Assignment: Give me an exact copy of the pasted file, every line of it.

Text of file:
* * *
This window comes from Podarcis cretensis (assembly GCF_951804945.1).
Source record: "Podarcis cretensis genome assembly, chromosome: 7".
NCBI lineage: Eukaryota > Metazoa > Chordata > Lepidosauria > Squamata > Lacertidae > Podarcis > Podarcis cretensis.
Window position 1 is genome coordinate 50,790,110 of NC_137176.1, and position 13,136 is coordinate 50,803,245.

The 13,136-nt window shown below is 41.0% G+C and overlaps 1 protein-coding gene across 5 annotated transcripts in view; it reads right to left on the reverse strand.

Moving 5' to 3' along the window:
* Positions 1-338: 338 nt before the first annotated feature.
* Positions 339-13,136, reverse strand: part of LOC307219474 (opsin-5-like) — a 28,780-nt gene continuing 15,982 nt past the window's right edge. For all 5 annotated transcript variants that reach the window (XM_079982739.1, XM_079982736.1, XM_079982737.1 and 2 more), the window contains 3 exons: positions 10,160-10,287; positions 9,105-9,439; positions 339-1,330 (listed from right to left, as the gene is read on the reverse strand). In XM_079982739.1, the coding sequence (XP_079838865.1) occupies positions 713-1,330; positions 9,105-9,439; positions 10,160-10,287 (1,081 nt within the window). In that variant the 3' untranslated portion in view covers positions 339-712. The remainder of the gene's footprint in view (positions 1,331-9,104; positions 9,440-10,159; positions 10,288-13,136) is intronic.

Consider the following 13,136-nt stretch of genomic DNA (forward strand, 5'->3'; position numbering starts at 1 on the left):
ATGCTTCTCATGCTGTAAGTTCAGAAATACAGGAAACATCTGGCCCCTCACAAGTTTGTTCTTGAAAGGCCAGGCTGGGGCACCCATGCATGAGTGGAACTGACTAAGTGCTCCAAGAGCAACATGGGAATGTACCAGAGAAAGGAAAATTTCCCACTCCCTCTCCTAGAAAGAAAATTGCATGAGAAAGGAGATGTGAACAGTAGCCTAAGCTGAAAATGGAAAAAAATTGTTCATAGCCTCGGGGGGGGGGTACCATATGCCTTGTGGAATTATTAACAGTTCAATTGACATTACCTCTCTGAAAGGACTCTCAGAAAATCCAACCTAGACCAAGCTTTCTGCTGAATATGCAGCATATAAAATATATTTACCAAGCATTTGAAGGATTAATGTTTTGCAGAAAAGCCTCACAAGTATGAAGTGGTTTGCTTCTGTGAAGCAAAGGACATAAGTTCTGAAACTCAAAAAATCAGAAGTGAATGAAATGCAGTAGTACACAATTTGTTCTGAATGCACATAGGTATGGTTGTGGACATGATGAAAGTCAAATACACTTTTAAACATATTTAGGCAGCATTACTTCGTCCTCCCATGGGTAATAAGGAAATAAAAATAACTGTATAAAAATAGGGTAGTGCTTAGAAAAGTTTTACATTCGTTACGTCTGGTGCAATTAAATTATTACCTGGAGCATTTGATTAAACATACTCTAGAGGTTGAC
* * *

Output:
This window comes from Podarcis cretensis (assembly GCF_951804945.1).
Source record: "Podarcis cretensis genome assembly, chromosome: 7".
NCBI lineage: Eukaryota > Metazoa > Chordata > Lepidosauria > Squamata > Lacertidae > Podarcis > Podarcis cretensis.
Window position 1 is genome coordinate 50,790,110 of NC_137176.1, and position 13,136 is coordinate 50,803,245.

The 13,136-nt window shown below is 41.0% G+C and overlaps 1 protein-coding gene across 5 annotated transcripts in view; it reads right to left on the reverse strand.

Moving 5' to 3' along the window:
* Positions 1-338: 338 nt before the first annotated feature.
* Positions 339-13,136, reverse strand: part of LOC307219474 (opsin-5-like) — a 28,780-nt gene continuing 15,982 nt past the window's right edge. For all 5 annotated transcript variants that reach the window (XM_079982739.1, XM_079982736.1, XM_079982737.1 and 2 more), the window contains 3 exons: positions 10,160-10,287; positions 9,105-9,439; positions 339-1,330 (listed from right to left, as the gene is read on the reverse strand). In XM_079982739.1, the coding sequence (XP_079838865.1) occupies positions 713-1,330; positions 9,105-9,439; positions 10,160-10,287 (1,081 nt within the window). In that variant the 3' untranslated portion in view covers positions 339-712. The remainder of the gene's footprint in view (positions 1,331-9,104; positions 9,440-10,159; positions 10,288-13,136) is intronic.

Consider the following 13,136-nt stretch of genomic DNA (forward strand, 5'->3'; position numbering starts at 1 on the left):
ATGCTTCTCATGCTGTAAGTTCAGAAATACAGGAAACATCTGGCCCCTCACAAGTTTGTTCTTGAAAGGCCAGGCTGGGGCACCCATGCATGAGTGGAACTGACTAAGTGCTCCAAGAGCAACATGGGAATGTACCAGAGAAAGGAAAATTTCCCACTCCCTCTCCTAGAAAGAAAATTGCATGAGAAAGGAGATGTGAACAGTAGCCTAAGCTGAAAATGGAAAAAAATTGTTCATAGCCTCGGGGGGGGGGTACCATATGCCTTGTGGAATTATTAACAGTTCAATTGACATTACCTCTCTGAAAGGACTCTCAGAAAATCCAACCTAGACCAAGCTTTCTGCTGAATATGCAGCATATAAAATATATTTACCAAGCATTTGAAGGATTAATGTTTTGCAGAAAAGCCTCACAAGTATGAAGTGGTTTGCTTCTGTGAAGCAAAGGACATAAGTTCTGAAACTCAAAAAATCAGAAGTGAATGAAATGCAGTAGTACACAATTTGTTCTGAATGCACATAGGTATGGTTGTGGACATGATGAAAGTCAAATACACTTTTAAACATATTTAGGCAGCATTACTTCGTCCTCCCATGGGTAATAAGGAAATAAAAATAACTGTATAAAAATAGGGTAGTGCTTAGAAAAGTTTTACATTCGTTACGTCTGGTGCAATTAAATTATTACCTGGAGCATTTGATTAAACATACTCTAGAGGTTGAC